She petitioned the Arizona family court to enforce the original decree, requiring John to indemnify Sandra in the amount of his disability pay—$125. The court ruled that Sandra had a “vested” interest in an amount equal to 50 percent of John’s retired pay at the time of the decree and granted Sandra’s petition. The Arizona Supreme Court affirmed, ordering John to “reimburse” Sandra for the decrease in her share of the military retirement pay (238 Ariz. 407).

John appealed and the Supreme Court reversed the decision of the Arizona Supreme Court. In 1982 Congress passed the Uniformed Services Former Spouses’ Protection Act. 10 U.S.C. §1408. This law made military retirement pay divisible by state courts as community property in the case of divorce. The law specifically excluded amounts deducted from retired pay.

The Supreme Court subsequently held in Mansell that state courts could not divide “military retirement pay that has been waived to receive veterans’ disability benefits” (490 U.S. 581 at 595).

Arizona’s Supreme Court attempted to distinguish Mansell on the basis that the waiver in Mansell was made pre-decree, whereas John Howell waived a portion of his retired pay many years post-decree. The Supreme Court was not persuaded that Mansell was distinguishable.

The court held that a waiver of retirement pay, regardless of when it was made, exempted that amount from division in a divorce decree. The Court also held that Sandra did not have a vested interest because “state courts cannot ‘vest’ that which (under governing federal law) they lack the authority to give. (Howell, 197 L. Ed. 2d. 781 at 788).

The Arizona Supreme Court’s phrasing of the decision as requiring “indemnification” likewise did not change the protection of the waived retirement pay, because “such reimbursement and indemnification orders displace the federal rule and stand as an obstacle to the accomplishment and execution of the purposes and objectives of Congress” in enacting the Uniformed Services Former Spouses’ Protection Act (Id. at 789).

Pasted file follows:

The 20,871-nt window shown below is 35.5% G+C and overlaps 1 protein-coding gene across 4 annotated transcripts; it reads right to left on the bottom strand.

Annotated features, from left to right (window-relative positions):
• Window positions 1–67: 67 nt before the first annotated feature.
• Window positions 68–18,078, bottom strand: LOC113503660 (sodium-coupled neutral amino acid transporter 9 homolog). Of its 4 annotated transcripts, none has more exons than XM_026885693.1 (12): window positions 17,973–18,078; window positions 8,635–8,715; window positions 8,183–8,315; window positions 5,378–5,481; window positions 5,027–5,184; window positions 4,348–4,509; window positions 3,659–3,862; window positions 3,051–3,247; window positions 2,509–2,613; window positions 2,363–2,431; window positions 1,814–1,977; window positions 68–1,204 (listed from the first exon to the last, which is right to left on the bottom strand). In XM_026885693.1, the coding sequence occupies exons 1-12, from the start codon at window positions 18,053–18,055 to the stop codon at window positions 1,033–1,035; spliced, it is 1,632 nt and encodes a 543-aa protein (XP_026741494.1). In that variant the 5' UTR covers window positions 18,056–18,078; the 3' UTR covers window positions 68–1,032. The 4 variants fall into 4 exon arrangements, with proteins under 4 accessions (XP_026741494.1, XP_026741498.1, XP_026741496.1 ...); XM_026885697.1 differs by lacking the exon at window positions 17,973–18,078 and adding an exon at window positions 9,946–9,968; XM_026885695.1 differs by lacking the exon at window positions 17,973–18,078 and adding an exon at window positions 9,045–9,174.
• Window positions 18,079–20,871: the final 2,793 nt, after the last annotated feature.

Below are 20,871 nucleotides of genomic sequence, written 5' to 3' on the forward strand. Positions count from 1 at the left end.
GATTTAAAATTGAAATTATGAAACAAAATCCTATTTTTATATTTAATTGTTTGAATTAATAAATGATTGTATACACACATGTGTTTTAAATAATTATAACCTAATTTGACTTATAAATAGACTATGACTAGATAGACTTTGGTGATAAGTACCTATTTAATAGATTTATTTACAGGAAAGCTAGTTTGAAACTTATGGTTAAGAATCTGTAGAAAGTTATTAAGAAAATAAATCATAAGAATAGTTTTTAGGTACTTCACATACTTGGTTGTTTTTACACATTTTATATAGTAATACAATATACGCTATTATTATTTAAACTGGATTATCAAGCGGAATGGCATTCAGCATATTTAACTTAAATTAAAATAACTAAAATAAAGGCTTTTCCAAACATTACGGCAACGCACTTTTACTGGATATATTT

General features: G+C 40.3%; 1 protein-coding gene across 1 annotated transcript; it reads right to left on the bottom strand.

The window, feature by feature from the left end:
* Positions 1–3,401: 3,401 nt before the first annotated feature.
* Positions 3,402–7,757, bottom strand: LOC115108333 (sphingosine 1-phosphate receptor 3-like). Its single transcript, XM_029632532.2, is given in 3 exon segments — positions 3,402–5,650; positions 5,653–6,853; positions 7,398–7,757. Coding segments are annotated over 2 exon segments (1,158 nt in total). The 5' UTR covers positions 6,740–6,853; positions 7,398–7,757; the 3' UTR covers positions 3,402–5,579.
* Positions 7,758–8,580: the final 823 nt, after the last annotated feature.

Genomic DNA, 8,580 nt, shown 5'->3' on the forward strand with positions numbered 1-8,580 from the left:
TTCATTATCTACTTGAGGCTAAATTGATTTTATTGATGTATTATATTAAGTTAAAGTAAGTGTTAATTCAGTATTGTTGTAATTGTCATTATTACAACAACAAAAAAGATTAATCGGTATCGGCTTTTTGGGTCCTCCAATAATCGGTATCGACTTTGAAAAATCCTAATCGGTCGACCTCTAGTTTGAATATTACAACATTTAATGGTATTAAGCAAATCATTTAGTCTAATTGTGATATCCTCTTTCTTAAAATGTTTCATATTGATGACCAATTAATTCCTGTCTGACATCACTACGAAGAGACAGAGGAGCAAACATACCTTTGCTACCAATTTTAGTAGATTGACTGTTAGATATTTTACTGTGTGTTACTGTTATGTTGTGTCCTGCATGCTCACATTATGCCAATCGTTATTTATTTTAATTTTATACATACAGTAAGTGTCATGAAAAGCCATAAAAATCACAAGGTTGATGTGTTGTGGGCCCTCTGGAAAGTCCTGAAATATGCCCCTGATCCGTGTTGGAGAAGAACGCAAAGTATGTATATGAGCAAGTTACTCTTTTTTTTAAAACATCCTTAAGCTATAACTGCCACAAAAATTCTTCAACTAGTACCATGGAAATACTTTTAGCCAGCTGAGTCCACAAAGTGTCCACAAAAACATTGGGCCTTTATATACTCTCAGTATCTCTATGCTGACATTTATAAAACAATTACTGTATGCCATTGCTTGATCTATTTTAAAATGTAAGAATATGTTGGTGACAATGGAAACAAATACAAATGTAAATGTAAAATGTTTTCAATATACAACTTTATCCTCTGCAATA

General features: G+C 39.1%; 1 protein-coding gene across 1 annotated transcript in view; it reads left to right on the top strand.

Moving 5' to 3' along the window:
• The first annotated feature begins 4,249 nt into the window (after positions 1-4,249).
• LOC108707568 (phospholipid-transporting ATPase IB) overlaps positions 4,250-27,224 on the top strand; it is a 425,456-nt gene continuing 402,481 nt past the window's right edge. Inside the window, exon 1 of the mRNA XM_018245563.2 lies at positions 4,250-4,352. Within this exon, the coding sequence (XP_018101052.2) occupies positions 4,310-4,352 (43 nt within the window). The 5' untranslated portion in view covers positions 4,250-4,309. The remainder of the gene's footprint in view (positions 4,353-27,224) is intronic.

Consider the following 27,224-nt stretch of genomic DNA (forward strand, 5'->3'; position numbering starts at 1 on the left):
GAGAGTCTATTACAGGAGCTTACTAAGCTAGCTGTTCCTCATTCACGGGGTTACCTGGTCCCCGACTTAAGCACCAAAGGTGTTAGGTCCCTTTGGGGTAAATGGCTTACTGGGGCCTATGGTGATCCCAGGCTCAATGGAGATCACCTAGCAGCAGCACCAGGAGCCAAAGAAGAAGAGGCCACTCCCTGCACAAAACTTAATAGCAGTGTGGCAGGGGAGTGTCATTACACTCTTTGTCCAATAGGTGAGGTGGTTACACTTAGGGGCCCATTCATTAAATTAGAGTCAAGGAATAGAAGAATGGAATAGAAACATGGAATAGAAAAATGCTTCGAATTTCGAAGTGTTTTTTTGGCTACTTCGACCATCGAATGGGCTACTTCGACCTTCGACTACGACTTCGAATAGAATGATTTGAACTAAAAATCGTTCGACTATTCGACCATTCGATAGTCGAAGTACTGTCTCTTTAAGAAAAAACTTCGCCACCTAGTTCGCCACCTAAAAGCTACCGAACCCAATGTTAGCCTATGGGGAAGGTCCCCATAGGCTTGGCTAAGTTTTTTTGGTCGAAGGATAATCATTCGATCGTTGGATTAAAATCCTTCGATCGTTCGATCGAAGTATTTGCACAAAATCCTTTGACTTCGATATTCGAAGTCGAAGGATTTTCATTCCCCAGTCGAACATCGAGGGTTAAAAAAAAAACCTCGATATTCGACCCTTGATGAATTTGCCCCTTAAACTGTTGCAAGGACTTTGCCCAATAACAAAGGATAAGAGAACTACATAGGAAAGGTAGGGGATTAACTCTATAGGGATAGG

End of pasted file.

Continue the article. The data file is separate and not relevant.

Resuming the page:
The Supreme Court’s decision in Howell addresses a complex question about military disability pay and indemnification. As the Court says, “the question is complicated, but the answer is not.”

Our cases and the statute make clear that the answer to the indemnification question is ‘no’” (Id. at 785).

A court may take into account the possibility of a future change to the retirement pay when deciding award amounts at the time of a divorce decree, but waived retirement pay is off limits for division.

 

 

Prior to filing for divorce, various federal tax considerations should be reviewed due to their potentially profound implications. Among the major issues commonly covered in a divorce decree or agreement are: alimony, sometimes referred to as “spousal” or “separate maintenance” support; division of property; and child support. Each has its own tax treatment and implications.

Division of Property

Most divorces involve a division of the property owned by the couple. Such a division of property is not usually a taxable event, i.e., neither owes taxes nor gets a deduction from income because he or she receives certain property as a result of the divorce.

There are, however, tax implications following divorce that affect future taxes. More specifically, selling personal and real property in the future may require spouses who received such property (pursuant to a divorce) to pay taxes in connection to that property.

Continue Reading Divorce and Federal Income Taxes

 Although “loss of consortium” damages are traditionally associated with spousal relationships, modern cases have extended the right to recover them to parent-child relationships. Referred to as “filial consortium damages,” these awards are intended to compensate the parent for the loss of affection, love and companionship that results from a child’s injury or death.

Wrongful Death Actions Distinguished

In cases where parents sue for the wrongful death of their child, most jurisdictions permit parents to recover filial consortium damages from the wrongdoer. Parents can generally recover these damages under the state’s wrongful death statute.

The situation is much different, however, in cases where the child survives. Under these circumstances, although the child may have suffered severe permanent injuries, state law varies significantly with respect to the availability of filial consortium damages. As a general proposition, most states do not recognize parents’ claims for lost consortium when the child survives.

Majority of States: No Filial Consortium Damages for Non-Fatal Injuries

A majority of jurisdictions do not permit parents of non-fatally injured children to recover filial consortium damages. The following examples reflect the status of the law in several states:

  • In 2003, the Texas Supreme Court declined to extend a claim for loss of consortium to the parents of a child with a non-fatal injury. As such, Texas does not permit parents to recover loss of consortium damages resulting from a child’s serious injuries.